Saturday, May 06, 2006

Examining Perfection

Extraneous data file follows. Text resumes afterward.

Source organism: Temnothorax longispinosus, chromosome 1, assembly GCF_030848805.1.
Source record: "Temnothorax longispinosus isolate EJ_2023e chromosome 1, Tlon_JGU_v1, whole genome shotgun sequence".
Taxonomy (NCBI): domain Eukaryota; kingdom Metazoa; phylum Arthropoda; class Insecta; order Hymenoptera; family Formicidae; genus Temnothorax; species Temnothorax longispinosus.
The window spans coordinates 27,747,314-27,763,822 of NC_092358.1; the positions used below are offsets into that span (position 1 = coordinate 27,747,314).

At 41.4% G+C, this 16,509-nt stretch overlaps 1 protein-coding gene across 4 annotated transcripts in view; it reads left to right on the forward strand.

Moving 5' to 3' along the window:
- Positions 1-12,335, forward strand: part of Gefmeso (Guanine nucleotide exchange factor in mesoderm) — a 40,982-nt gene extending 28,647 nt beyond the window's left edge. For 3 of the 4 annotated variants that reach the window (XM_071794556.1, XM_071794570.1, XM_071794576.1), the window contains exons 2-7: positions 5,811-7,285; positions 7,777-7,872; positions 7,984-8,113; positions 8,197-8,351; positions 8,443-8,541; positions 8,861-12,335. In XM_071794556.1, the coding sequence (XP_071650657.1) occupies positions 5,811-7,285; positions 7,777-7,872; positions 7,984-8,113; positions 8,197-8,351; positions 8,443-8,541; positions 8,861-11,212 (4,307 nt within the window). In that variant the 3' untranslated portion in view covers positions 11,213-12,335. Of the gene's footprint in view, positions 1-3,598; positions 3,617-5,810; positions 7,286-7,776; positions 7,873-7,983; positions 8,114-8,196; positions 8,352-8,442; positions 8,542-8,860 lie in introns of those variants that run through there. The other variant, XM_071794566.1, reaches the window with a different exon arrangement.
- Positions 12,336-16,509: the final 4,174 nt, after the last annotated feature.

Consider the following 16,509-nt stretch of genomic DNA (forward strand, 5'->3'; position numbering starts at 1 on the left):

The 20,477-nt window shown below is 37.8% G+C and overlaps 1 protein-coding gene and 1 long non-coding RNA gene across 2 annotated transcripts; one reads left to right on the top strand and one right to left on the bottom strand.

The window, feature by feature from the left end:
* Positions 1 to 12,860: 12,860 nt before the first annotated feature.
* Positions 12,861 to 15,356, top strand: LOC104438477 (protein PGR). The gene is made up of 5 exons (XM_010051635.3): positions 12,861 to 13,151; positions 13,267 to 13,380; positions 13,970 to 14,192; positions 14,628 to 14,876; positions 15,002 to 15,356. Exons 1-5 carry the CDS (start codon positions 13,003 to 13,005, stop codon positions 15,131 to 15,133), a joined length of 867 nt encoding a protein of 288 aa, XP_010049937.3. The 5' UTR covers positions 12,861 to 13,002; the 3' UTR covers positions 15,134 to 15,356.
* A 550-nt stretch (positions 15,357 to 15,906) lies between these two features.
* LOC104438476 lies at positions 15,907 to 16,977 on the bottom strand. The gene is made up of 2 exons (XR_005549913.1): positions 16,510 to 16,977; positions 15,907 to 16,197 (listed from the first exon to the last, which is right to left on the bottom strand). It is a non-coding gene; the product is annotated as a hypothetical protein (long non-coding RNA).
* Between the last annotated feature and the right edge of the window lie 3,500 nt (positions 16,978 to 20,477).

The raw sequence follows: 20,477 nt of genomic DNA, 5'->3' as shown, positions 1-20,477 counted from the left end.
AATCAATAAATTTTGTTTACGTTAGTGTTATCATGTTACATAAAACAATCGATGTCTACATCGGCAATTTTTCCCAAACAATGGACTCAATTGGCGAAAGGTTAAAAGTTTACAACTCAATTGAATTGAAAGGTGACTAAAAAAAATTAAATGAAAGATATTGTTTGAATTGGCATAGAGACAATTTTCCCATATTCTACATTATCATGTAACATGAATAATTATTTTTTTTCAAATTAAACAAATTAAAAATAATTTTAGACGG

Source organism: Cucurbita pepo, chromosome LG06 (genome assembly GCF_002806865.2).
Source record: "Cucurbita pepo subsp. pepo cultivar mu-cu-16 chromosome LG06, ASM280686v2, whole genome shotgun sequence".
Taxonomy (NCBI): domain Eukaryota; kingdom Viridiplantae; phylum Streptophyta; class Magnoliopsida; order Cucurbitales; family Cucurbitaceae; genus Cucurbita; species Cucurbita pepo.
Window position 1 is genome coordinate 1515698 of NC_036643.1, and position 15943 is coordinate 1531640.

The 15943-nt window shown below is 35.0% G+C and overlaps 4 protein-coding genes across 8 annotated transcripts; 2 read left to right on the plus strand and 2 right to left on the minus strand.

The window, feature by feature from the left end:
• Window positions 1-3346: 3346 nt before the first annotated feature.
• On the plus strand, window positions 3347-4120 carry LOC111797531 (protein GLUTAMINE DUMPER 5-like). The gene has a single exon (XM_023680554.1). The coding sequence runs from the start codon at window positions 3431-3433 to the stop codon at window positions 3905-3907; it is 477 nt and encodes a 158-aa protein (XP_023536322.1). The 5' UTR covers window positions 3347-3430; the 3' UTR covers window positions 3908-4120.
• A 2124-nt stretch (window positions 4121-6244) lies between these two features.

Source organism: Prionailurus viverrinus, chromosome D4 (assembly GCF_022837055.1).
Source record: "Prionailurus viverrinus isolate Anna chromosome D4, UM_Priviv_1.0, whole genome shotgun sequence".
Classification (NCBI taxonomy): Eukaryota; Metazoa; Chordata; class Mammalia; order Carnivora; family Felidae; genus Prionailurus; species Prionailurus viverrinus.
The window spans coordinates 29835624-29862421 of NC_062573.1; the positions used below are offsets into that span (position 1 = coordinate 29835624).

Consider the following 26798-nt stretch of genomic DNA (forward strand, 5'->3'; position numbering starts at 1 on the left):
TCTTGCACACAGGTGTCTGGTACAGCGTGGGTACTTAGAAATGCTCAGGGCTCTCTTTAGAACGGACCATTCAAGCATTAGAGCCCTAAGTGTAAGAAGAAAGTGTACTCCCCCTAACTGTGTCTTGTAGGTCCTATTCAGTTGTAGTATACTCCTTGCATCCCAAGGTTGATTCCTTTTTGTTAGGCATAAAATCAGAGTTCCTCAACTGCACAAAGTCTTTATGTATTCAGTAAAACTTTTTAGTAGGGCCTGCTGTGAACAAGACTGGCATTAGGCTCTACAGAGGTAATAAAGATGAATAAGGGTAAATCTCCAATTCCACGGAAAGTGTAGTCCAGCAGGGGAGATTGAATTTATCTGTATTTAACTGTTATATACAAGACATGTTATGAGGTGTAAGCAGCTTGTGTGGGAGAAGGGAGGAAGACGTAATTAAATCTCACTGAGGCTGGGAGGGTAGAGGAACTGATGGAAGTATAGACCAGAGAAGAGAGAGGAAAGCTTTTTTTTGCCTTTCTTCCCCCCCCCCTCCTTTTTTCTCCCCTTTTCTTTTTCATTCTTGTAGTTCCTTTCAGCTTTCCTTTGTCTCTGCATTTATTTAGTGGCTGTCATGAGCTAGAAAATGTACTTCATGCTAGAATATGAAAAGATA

Crisis magazine publishes a primer on reading chant notation. Needless to say, a perfectly good musical treatise has been mucked up with propaganda of the wishful thinking variety. Authors Arlene Oost-Zinner and Jeffrey Tucker love chant. I have no doubt they and their choirs do a bang-up job in reading chant notation, and their vocal blending and articulation is impeccable. Singing chant requires an intellectual adjustment. Singers typically approach music with a critical eye, trying to determine if they like the piece or not. We naturally want music to impress us, and we dismiss it if it doesn't. The chant is different: it is a perfect musical expression of perfect prayer. The challenge it presents to a musician is part of its universal appeal. Thus you can approach chant with the foreknowledge that it's beautiful, provides flawless integration between text and music, and offers aesthetic illumination unlike any music you'll ever encounter. A few things: - It's clear that the authors are greatly impressed with chant. I share that impression. But it's plainly clear they dismiss a great quantity of music that doesn't impress them. It's hard to see how they are different from other musicians. - I'm not sure about the quality of "perfection" in prayer. I would tend to think that the Son offers the perfect prayer to his Father. Any other human prayer, by the very definition of our creaturehood, is not perfect. To the extent that we offer ourselves to the Father and try to align ourselves to the Father's will, that we pray through the agency of Christ our Lord, and that we are open to the indwelling Spirit when two or more are gathered, we participate in the "perfect prayer" of the Trinity. But can we really say that such perfection is dependent on a single human musical form? - The authors themselves tout Pange Lingua, Jesu Dulcis, Adoro Te Devote, and Ave Maria as ideal starting points for learning chant hymnody. One problem here with perfection. It might be one thing to say that the traditional quote from Luke 1:28, as part of the inspired Word of God, is perfect prayer. (Others might argue it's just an angel talking to a young woman.) But it strikes me that even the authorship of the esteemed Thomas Aquinas (examples 1 and 3) brings us a tad short of perfection. His texts are great expressions of prayer. They convince me of his mystical side and worthiness as a Doctor of the Church. But perfection? Really? And some people insinuate I'm a Pelagian! - Oost-Zinner and Tucker tell you that chant makes for a slam-dunk on quality. Heck, I can go to my local symphony for that. Or enjoy the musical offerings of local colleges or chamber music series. I can also appreciate what less-skilled musicians bring to their interpretation of music. But if you think that putting chant hymns and service music into your liturgy is an automatic upgrade from any non-chant repertoire, I think you've stuffed your head with cotton candy. Music well done always trumps music poorly done. For just about every English-speaking parish, "On Eagles Wings" done well will be an improvement on Jesu Dulcis done a cappella by a group of people who drag the tempo and drop the pitch. We sang Jesu Dulcis three times in Omaha earlier this week. We sang a good bit of chant in the Office. It was okay. We slowed down and pitch-slouched a lot. But not all of us were musicians, and not all of us were in critique-mode over it. We prayed. I don't know if it was spiritually perfect, but it was prayer. Likewise with just about any musical selection in your parish or mine this weekend. Is there a better piece of music out there? Yes. Better than everything else on the hymn board? With maybe a maximum exception of one item, yes. How can I live with myself as a music planner knowing that everything I program is far from the best? Because St Paul tells us: (The Lord) said to me, "My grace is sufficient for you, for power is made perfect in weakness." I will rather boast most gladly of my weaknesses, in order that the power of Christ may dwell with me. Therefore, I am content with weaknesses, insults, hardships, persecutions, and constraints, for the sake of Christ; for when I am weak, then I am strong. (2 Cor 12:9-10) The obvious caution is that we don't settle for less as part of a passive approach to life. But we also temper our efforts with a dose of reality. It doesn't all depend on any one of us, or any one musical expression. Liturgy is not like basketball or insurance: on the human side, there are no slam-dunks and no guarantees.

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